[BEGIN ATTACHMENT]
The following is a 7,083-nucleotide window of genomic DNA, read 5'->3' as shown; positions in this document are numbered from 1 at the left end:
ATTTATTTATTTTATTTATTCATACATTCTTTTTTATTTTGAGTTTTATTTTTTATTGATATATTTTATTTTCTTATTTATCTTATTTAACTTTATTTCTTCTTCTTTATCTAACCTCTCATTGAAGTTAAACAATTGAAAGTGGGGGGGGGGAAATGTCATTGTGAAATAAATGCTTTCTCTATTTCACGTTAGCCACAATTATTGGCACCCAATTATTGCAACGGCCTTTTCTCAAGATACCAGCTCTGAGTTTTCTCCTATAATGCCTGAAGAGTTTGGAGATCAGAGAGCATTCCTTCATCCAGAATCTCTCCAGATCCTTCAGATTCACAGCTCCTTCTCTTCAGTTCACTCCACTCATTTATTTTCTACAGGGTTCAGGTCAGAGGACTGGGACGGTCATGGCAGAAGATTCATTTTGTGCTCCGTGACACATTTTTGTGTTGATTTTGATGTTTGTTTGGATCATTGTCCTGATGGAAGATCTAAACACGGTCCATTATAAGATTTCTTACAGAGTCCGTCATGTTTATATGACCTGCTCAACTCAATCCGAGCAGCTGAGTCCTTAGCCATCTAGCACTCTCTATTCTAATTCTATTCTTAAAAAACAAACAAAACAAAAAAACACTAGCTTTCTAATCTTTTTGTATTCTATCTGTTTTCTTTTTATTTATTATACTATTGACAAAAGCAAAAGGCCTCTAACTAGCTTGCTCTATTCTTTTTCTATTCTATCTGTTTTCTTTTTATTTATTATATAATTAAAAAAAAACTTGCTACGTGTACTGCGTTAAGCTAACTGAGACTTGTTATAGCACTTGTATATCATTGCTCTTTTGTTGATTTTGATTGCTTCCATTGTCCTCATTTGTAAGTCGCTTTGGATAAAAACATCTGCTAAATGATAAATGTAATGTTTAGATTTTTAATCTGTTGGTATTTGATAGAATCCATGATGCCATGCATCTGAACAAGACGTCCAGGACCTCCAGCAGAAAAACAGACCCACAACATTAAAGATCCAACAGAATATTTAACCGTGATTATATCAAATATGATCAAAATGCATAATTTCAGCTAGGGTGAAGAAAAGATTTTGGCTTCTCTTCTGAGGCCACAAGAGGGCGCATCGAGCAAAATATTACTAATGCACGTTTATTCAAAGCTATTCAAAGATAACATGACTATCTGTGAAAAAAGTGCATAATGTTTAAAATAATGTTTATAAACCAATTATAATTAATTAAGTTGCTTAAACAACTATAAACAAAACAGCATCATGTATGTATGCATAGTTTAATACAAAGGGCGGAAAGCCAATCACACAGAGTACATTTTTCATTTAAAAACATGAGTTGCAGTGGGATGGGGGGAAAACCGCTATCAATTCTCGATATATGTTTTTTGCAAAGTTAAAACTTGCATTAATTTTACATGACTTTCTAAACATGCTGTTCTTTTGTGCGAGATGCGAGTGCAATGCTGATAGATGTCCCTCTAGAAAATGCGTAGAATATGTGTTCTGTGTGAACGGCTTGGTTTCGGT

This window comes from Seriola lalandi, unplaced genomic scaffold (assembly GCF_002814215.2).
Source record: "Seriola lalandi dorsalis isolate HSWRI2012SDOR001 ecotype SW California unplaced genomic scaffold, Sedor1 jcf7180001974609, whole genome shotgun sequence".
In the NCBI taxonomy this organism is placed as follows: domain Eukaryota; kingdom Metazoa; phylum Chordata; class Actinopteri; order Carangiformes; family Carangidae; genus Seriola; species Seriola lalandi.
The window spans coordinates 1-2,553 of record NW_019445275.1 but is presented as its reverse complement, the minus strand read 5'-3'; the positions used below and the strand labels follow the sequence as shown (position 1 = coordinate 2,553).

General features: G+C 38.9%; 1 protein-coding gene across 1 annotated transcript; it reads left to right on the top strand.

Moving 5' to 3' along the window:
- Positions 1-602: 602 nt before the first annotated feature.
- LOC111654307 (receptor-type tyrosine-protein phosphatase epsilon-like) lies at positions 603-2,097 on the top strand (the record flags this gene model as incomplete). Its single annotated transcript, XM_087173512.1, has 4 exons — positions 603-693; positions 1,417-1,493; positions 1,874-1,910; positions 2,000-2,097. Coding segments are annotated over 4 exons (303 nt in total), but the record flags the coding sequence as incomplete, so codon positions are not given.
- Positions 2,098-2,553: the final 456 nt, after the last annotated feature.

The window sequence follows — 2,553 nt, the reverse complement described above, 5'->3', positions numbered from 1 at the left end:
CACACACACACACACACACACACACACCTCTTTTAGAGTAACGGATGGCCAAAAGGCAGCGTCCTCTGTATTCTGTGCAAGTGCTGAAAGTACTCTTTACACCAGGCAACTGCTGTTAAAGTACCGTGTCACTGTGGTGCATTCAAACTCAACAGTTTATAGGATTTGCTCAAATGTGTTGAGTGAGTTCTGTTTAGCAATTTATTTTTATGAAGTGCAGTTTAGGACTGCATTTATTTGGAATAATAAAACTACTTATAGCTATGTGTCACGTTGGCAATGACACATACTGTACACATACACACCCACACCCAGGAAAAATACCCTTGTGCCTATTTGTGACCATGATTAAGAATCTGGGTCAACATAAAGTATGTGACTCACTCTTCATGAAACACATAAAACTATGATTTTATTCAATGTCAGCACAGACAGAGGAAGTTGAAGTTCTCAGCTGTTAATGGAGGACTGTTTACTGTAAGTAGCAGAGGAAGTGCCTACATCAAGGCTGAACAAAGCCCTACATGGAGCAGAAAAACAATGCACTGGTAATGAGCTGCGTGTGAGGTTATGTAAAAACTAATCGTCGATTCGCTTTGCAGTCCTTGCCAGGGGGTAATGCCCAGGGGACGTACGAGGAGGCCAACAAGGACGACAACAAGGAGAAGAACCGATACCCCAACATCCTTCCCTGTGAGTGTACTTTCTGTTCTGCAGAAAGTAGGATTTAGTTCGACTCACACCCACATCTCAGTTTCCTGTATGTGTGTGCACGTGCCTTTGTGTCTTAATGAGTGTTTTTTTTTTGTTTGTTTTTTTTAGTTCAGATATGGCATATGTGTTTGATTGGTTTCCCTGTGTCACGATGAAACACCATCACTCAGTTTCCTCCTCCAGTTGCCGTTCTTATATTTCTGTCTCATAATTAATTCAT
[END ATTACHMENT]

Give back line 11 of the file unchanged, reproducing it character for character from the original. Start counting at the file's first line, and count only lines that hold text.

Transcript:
- Positions 2,098-2,553: the final 456 nt, after the last annotated feature.